- Badass Normal and Non-Powered Costumed Hero often overlap in certain contexts (most importantly probably the person of Batman), even though the only thing they conceptually have in common is having no superpowers.
- Xanatos Gambit and Batman Gambit are both schemes to achieve benefit but they are executed differently. The Batman Gambit is based on Flaw Exploitation and/or what a given mark is most likely to do. Thus, it will fail if the mark doesn't behave as predicted. The Xanatos Gambit is based on Morton's Fork: it can succeed no matter which prong the mark is impaled on. The benefits may be completely unrelated or they may be different paths to the same goal as long as every reasonable outcome benefits the planner in some what.
- Unnecessarily Large Vessel regularly goes hand-in-hand with Starship Luxurious. The main distinction is that Starship Luxurious refers to the spaces inside the ship being much larger and fancier than is strictly necessary, while Unnecessarily Large Vessel refers to the ship itself being bigger than it needs to be.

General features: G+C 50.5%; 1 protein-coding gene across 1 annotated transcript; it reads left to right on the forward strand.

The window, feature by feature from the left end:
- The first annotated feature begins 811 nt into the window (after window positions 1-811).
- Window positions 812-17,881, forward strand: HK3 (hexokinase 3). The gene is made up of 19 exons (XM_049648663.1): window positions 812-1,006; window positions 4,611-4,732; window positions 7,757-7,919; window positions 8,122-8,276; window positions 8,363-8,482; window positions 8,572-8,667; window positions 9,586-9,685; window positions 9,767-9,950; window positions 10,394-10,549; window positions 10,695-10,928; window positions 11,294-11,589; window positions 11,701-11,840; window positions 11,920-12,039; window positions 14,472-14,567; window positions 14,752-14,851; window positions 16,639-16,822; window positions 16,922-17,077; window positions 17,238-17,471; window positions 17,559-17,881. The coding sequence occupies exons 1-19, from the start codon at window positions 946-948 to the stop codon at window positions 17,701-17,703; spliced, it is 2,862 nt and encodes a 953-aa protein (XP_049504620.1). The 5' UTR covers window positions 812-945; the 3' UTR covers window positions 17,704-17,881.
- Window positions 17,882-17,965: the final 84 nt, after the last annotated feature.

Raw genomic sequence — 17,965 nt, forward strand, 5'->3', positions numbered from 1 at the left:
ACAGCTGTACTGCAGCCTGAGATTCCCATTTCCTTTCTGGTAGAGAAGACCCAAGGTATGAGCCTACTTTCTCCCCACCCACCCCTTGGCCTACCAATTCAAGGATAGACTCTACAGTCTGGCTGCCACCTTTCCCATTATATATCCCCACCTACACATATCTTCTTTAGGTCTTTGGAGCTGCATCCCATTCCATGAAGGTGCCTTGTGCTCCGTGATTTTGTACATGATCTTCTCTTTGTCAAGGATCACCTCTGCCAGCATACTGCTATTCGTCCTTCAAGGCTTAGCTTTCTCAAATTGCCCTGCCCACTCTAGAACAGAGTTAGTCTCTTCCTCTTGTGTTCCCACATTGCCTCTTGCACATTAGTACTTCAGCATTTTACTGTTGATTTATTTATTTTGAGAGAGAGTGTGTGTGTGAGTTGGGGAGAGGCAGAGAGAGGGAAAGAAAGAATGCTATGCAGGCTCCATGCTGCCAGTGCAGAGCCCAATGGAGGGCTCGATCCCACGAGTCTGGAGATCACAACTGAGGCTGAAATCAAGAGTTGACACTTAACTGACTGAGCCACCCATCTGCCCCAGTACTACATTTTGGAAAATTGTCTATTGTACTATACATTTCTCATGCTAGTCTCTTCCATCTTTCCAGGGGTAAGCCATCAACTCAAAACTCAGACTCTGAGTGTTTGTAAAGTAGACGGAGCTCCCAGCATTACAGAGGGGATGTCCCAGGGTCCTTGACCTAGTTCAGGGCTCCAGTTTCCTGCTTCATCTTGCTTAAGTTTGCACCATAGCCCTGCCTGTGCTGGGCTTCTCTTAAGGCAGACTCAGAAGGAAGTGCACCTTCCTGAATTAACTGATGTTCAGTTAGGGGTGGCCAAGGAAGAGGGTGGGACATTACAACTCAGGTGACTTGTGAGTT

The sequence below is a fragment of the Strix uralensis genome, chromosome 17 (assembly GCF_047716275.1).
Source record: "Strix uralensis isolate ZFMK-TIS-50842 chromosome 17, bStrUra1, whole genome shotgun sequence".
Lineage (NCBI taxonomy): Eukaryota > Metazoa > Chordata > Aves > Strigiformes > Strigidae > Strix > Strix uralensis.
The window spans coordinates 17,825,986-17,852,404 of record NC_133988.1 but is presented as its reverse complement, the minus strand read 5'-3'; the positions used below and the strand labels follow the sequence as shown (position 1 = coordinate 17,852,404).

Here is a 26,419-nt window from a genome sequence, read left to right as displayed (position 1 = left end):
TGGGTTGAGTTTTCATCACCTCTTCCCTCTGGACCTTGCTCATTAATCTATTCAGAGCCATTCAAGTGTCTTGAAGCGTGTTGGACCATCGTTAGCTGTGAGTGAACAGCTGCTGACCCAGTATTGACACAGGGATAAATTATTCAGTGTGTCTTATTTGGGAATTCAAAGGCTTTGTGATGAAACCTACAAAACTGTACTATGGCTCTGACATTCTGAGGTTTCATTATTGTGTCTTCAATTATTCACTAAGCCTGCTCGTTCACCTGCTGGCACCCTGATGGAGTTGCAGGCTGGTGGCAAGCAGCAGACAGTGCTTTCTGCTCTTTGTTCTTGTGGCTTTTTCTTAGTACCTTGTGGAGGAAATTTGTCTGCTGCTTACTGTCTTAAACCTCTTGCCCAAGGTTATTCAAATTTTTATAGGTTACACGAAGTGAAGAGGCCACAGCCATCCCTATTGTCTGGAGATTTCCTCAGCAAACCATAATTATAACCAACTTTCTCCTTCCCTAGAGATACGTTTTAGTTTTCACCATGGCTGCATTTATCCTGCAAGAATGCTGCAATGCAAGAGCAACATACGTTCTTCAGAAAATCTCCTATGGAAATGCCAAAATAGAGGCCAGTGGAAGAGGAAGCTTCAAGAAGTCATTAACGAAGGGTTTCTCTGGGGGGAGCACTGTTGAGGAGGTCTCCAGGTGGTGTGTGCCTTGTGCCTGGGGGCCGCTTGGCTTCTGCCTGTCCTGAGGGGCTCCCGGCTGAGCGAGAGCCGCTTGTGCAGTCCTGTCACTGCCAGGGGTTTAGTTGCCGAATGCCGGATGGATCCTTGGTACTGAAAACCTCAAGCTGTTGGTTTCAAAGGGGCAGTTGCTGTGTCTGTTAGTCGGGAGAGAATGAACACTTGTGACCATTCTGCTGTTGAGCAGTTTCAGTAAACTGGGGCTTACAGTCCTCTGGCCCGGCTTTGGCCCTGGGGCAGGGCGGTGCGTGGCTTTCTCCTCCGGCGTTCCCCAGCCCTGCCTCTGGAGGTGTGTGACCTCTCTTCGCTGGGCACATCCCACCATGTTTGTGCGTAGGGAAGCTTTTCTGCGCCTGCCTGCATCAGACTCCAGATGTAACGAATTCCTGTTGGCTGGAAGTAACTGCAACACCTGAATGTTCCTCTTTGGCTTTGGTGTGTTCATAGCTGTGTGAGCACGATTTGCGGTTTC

- Boarding Pods and Drop Pods are both for getting troops from a ship to a target in a surprising fashion. The difference is the target: drop pods are launched onto a planet surface as a futuristic version of It's Raining Men, while boarding pods are fired at other ships or at stations to deploy a Boarding Party.
- Passed In Their Sleep and Slain In Their Sleep.note Both deal with death by sleep, but while Passed In Their Sleep is more peaceful, Slain In Their Sleep...well...
- "Why Are You Looking at Me Like That?" "Because you just Got Volunteered."
- A victor indulging in Unsportsmanlike Gloating and the defeated party being a Sore Loser are diametric opposite responses based on whether one is victorious or defeated. They are also often conjoined, in that it's very likely for a Unsportsmanlike Gloater in victory to be a Sore Loser in defeat.